So that project got set aside again...

This weekend though, I am enjoying my FIRST long weekend of the summer. So yesterday, while Mrs. Rabbitman was reading a book and recovering from our taking Daughter No.2 up to University, I cleared up from last week's game and inspired by the blank table, said "Damn it! I AM building a hill fort!"

I decided to go with corrugated card. It's easy to work with. I get lots for free at work, it's lightweight and it's fairly thick and strong. Yesterday's frenzy of hacking and gluing resulted in this:
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I figured to get the ramshackle, organic Afghan look I didn't measure very precisely which resulted in some odd angles and a few gaps that had to be covered over or filled in. The roof on the tower lifts off so riflemen can fire from the loopholes and the roofs on each building also lift off. The long building is divided into two rooms. I figure the British might need to search for a captive or something, so adding some rooms was a good idea. The downside to corrugated cardboard is all the holes which had to be filled with caulking.

But that went so well I took the lessons learned and made this today:
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The tower isn't glued down yet, I still need to fill the gaps in the rocky outcrop I made from my box of off cuts. Once again the tower roof comes off to give access to the upper floor. The roofs on the outbuildings also come off.

With the first fort I started with the tower and added to it and finally cut a base (from that thick plastic poster board) to fit. With the second tower I cut the base, built the rocky outcrop and then fit everything else to it. I wanted a smaller more 'cozy' feel to this one. It's the home of a smaller chief. The first fort is obviously for a much bigger fellow in the neighbourhood, and it can hold a unit of 20 or so tribesmen.

Thursday, August 30, 2012

Fretting over Fireflies

It's all Scott's fault.
We were happily playing some I Ain't Been Shot, Mum a few weeks ago. My Canadian Sherman troop was advancing to be ambushed by his StuGs and he has to point out that my Old Glory Sherman Fireflies have cast hulls and the Canadians only got the welded hulls.
Now my lovely Sherman troops were like ashes in my mouth. With a problem of such Gordian complexity what was I to do except loose sleep?
So I went to my friends, who are much more well read on the arcane technicalities of such things and asked them. I'm not a tread head or rivet counter by any means, but I do like to try and get the look of the thing right, if I can... without too much fuss or expense.
Much emailing ensued and 30 messages later it boiled down to this:
Apparently what I have are Firefly 1Cs. And the 1Cs were issued to Canadian armoured units in Italy and even used as replacements in Normandy. (The numbers of tanks knocked out in Normandy meant that the RCEME units were sending whatever they could fix back to the front and the tank squadrons were happy to get them! So any version of the Sherman would be appropriate.)
Another suggestion was to take the turrets off and turn them into Grizzly (the Canadian licence built version of the M4) Kangaroos to tow 17 pounder AT guns.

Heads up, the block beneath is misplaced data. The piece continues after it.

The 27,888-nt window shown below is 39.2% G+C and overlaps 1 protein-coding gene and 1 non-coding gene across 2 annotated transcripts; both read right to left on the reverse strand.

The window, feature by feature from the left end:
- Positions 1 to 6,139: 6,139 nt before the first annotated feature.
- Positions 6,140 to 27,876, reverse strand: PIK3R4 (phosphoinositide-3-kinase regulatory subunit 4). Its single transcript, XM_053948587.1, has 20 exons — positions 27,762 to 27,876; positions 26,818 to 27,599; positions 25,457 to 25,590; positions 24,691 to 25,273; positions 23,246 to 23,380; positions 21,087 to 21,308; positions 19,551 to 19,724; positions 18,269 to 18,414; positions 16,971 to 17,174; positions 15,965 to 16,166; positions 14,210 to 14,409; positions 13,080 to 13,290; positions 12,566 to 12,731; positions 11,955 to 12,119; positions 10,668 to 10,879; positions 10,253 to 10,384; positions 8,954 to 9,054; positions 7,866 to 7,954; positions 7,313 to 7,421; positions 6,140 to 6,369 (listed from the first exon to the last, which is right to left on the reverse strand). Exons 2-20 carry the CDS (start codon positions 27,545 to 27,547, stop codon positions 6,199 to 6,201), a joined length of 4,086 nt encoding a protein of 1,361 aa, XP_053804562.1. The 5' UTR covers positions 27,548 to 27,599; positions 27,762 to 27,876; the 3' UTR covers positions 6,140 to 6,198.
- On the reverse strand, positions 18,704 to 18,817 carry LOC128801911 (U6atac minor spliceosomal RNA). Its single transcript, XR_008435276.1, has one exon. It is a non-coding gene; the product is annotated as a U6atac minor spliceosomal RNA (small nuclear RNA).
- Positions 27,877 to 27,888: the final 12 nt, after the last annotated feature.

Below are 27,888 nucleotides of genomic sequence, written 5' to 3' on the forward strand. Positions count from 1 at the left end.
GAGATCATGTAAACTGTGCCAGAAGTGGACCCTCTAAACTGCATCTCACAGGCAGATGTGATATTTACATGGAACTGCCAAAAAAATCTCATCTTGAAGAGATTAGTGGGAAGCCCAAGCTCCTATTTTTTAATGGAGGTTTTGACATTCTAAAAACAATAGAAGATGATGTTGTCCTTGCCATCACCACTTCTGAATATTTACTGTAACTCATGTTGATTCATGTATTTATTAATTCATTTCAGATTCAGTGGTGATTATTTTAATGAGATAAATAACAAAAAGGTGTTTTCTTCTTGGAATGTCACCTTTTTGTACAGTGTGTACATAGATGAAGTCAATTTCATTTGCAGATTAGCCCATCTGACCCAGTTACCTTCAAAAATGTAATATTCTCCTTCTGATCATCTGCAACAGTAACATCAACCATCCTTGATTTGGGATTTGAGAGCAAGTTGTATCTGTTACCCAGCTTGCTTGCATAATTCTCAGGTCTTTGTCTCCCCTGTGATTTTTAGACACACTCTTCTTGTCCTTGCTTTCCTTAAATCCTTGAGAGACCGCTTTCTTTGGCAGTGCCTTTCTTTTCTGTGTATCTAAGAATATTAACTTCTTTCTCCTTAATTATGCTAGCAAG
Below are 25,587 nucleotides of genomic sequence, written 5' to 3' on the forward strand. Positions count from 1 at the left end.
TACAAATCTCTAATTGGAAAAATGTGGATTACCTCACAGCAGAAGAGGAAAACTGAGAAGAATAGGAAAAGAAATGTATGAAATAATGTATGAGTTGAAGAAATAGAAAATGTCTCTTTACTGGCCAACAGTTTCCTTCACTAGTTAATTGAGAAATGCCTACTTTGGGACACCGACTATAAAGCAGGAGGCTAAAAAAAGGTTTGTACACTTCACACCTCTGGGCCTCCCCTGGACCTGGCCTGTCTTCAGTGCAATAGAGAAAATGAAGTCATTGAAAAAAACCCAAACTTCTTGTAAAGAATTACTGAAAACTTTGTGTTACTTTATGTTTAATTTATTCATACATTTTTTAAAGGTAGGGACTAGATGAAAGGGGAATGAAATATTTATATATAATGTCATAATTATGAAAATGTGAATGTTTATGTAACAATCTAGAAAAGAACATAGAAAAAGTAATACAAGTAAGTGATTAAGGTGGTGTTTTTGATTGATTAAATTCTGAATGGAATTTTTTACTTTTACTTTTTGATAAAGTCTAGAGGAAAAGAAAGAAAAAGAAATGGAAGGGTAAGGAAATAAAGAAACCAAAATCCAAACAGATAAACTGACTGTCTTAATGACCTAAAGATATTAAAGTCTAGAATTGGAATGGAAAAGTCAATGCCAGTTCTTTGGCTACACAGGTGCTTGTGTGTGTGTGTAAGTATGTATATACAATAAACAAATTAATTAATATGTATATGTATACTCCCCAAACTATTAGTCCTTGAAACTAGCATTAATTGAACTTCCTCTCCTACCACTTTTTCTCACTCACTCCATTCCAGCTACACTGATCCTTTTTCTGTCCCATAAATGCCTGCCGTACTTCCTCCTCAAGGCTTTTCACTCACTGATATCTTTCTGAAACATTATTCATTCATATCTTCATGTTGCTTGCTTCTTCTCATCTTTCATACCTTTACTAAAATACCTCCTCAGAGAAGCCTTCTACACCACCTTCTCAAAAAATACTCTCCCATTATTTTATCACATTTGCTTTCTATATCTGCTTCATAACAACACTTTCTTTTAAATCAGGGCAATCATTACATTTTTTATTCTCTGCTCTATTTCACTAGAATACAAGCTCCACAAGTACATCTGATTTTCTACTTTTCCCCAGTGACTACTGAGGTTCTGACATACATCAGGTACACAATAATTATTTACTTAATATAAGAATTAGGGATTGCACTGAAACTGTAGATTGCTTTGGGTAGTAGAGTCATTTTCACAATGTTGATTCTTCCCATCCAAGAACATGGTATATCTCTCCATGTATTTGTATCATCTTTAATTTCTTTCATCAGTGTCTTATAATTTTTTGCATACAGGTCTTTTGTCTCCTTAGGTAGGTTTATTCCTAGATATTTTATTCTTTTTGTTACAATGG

I would like some Kangaroos.
With the Plastic Soldier Company M4A4 and Firefly set on order for the store I realized I could get two boxes and that would give me enough to bring my Canadian armour up to a full squadron, even if I did turn the 1Cs into Kangaroos. Four troops of Shermans and Kangaroos! Visions of Operation Totalize danced in my head.
And finally after it all settled down I realized I could just swap the turrets with some of my M4A4s.
Now to figure out how to make the empty turret ring on the Old Glory model look like the troop compartment of a Kangroo....

....and get them some 17 pounders to tow!

Wednesday, August 29, 2012

Afghan Dreams

When I go out with the cadets to train, we sometimes use a facility called Peacekeeper Park. In the meal hall there is a portrait of every Canadian service person killed in action over the last 10 years. Each time we go, the line of portraits is a little bit longer. After reading a lot about the Canadian army in the Boer War, WW1 and WW2 I realized that I had not yet read anything beyond a few newspaper pieces about our recent fighting in Afghanistan. I've encountered a few servicemen who have been to Afghanistan and I find myself wondering about their unspoken experiences and thinking that I just don't understand. So I set myself off to the library to rectify this gap in my knowledge.

51KvDmhwj2L__SL500_AA300_Contact Charlie; the Canadian Army, the Taliban and the battle that saved Afghanistan by Chris Wattie (Key Porter Books Ltd. 2008). This book covers the actions undertaken by Task Force Orion (built around 1st bn Princess Patricia's Canadian Light Infantry) in 2006. The title might seem a bit hyperbolic, but it comes from the regional commander's own assessment of the strategic worth of the operation. What started out as counterinsurgency patrols around Kandahar and in the Panjwayi district of southern Afghanistan turned into the biggest fighting Canadian soldiers had found themselves in since Korea as the men and women of TF Orion uncovered and disrupted a major Taliban buildup in the Panjwayi. This build up was aimed at attacking and occupying Kandahar City to get international press and break the political will of NATO and their voters at home, much the same as the Tet Offensive had done during the Vietnam War many years ago.

The book is quite good and reads like the Mark Zuehlke books about WW2 that I like so much; deftly moving from the overarching strategic situation and the decisions made by Generals and Colonels to a squad leader wondering what's around the next mud brick corner or a rifleman firing his C7 in a grape field. The actions at Bayanzi (in which Capt. Nichola Goddard's FOO LAV was struck by an RPG, killing her and causing much hand wringing in the press), Seyyedin, Pashmul and the White Schoolhouse are covered in a lot of detail.